A source said that Temple is putting its full efforts into working with the community, considered one of the major obstacles of building the $130 million on-campus stadium.
If Temple doesn’t get the cooperation of the neighborhoods, then a feasibility study, which is budgeted for $1.25 million, becomes unnecessary.
But does that mean things are sailing along smoothly? Absolutely not.
Two Temple sources have said throughout the process that they knew it would be a challenging task to work with the neighborhoods on an agreement. There are many other challenges in getting this project done, not the least of which is fund raising.
$130 million for Temple to build a football stadium that they’ll play in six times per year in a part of the city no one wants to go to. I CAN’T IMAGINE WHY COLLEGE TUITION COSTS ARE SKYROCKETING DISPROPORTIONATELY TO, WELL, EVERYTHING ELSE IN AMERICA.
Can I make this a Villanova post? You bet I can!
After winning the National Championship, Villanova received a donation for $22.6 million from William Finneran to renovate the Pavilion, which is awful and sorely in need of renovation. I’m all for it. One could argue that makes me a hypocrite, but there’s a huge difference between renovating an arena that will forever be too small for its occupant to make it at least viable… and building a football stadium in North Philly for a program that peaked when it eeked into the top 25 for, like, a week in 2015, just lost its coach, and hasn’t had less than four losses in a season since 1979(!!!). Their deal with the Linc sucks, but it’s more or less the best option they have. Temple doesn’t need its own stadium. And they probably wouldn’t be able to fill it anyway. The proposed stadium, in North Philly, would have 35,000 seats. Not once this season – one of Temple’s best, which resulted in a bowl loss – did Temple get 35,000 fans for a home game. In fact, they only surpassed 30k once– a 28-3 loss to Army on September 2. The basketball program, which is generally better and more respected than the football program, doesn’t even come close to filling its outstanding arena on a regular basis, so why would football be any different?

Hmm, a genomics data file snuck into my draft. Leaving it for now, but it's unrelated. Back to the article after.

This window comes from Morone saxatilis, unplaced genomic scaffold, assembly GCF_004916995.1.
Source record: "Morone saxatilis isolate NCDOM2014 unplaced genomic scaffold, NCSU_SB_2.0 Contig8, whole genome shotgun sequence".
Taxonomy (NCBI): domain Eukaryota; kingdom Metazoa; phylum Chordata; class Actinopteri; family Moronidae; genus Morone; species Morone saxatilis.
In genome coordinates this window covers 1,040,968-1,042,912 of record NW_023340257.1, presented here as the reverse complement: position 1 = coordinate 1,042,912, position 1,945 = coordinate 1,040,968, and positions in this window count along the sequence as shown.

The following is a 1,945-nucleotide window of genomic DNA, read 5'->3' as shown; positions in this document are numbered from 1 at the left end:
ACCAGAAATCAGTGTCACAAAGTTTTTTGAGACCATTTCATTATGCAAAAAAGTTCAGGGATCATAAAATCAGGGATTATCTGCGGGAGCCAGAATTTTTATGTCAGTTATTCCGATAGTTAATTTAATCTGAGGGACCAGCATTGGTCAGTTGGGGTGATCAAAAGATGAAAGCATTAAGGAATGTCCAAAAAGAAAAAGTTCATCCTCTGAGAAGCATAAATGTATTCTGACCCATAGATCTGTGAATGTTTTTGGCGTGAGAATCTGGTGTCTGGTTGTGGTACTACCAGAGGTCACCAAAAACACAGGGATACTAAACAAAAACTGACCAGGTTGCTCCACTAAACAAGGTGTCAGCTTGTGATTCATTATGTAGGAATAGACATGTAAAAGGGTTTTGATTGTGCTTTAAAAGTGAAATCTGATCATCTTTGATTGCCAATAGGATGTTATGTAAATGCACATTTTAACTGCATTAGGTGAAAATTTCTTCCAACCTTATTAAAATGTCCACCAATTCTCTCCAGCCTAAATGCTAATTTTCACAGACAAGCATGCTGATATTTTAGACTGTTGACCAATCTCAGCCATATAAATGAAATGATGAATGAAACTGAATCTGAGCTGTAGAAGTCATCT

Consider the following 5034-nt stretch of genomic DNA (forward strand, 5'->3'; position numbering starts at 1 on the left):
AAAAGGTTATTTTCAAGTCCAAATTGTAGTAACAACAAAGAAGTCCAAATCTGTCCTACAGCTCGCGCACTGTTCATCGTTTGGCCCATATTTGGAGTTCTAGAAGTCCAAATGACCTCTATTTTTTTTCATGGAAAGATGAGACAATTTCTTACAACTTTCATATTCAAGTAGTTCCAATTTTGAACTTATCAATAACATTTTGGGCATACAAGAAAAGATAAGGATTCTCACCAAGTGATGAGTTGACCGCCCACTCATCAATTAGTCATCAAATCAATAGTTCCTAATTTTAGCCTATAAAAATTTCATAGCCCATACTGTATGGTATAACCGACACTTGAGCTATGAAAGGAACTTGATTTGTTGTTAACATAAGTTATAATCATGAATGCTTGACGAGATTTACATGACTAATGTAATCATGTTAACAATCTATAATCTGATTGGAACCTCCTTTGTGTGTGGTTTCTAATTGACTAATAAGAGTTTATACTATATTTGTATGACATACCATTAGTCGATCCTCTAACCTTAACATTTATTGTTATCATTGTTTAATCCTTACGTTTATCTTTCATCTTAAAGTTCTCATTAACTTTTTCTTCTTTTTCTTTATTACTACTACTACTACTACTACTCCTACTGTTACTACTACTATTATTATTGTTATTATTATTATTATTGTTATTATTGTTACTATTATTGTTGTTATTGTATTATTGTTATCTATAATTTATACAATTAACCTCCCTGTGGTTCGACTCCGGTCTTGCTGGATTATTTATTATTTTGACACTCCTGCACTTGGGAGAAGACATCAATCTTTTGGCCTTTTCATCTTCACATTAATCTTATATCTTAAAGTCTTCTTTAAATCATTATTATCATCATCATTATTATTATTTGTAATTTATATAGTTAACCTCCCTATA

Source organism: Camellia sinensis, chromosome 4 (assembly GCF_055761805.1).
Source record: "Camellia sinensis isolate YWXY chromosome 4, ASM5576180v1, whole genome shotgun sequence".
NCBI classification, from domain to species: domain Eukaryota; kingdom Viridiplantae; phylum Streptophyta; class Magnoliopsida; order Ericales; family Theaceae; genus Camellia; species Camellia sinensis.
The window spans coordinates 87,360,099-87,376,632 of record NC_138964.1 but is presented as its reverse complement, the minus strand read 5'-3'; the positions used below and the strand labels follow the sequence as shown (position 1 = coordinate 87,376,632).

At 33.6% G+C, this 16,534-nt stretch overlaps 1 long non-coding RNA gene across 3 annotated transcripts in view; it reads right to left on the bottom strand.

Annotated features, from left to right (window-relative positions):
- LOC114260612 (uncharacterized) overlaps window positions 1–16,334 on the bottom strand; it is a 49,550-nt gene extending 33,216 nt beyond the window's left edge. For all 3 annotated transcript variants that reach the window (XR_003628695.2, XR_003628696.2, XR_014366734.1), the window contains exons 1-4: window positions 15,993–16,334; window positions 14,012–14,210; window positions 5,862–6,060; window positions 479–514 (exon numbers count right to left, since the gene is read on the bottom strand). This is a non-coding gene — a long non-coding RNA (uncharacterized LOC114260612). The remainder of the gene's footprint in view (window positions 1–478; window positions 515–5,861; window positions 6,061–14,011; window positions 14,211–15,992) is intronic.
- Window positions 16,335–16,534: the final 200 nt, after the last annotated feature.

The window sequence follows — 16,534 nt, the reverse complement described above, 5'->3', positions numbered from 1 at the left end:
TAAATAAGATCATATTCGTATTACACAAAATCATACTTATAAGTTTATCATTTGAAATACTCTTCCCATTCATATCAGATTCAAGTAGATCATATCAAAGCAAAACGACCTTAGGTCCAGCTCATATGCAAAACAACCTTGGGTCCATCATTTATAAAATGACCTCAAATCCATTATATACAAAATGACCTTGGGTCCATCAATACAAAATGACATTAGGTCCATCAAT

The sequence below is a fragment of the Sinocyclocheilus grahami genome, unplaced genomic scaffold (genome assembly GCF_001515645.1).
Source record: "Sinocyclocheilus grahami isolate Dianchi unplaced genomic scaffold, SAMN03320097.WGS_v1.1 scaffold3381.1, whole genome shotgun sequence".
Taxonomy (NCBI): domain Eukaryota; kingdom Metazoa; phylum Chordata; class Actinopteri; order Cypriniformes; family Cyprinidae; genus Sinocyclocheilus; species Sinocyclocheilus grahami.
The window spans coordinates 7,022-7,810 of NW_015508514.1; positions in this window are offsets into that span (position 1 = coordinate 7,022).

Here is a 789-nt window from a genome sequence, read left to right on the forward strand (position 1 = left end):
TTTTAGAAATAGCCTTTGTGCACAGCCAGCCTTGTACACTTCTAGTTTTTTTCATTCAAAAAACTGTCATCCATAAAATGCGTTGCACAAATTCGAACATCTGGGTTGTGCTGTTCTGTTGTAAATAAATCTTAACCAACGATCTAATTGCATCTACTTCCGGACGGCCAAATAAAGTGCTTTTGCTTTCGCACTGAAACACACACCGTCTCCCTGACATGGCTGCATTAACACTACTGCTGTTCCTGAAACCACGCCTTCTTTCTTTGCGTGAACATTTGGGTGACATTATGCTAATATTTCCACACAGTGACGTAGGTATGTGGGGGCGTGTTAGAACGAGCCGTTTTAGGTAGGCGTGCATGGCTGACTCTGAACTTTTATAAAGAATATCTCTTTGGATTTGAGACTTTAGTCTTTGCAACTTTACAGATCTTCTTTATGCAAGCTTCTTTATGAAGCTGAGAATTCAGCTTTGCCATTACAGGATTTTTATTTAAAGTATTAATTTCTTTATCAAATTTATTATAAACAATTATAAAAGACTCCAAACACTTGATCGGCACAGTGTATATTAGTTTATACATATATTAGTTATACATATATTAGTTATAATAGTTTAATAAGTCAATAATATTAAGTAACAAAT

Temple says the stadium would also be used for high school games and community events, and they claim they don’t want to use tuition dollars to pay for the proposed stadium. But that sounds a lot like NFL owners saying they don’t want to use taxpayer dollars for their stadiums and then the city winds up footing the entire bill. Temple cites similar sized stadiums (stadii?) in the AAC in Cincy, Houston and East Carolina as examples of why their plan could work, but those are all in more college-friendly markets and cities without four pro sports teams. Philly is simply not a great college sports town, and it’s a downright bad college football town.
I’m just blown away that Temple, despite basically no one thinking this is a good idea, continues to pursue the stadium at all costs.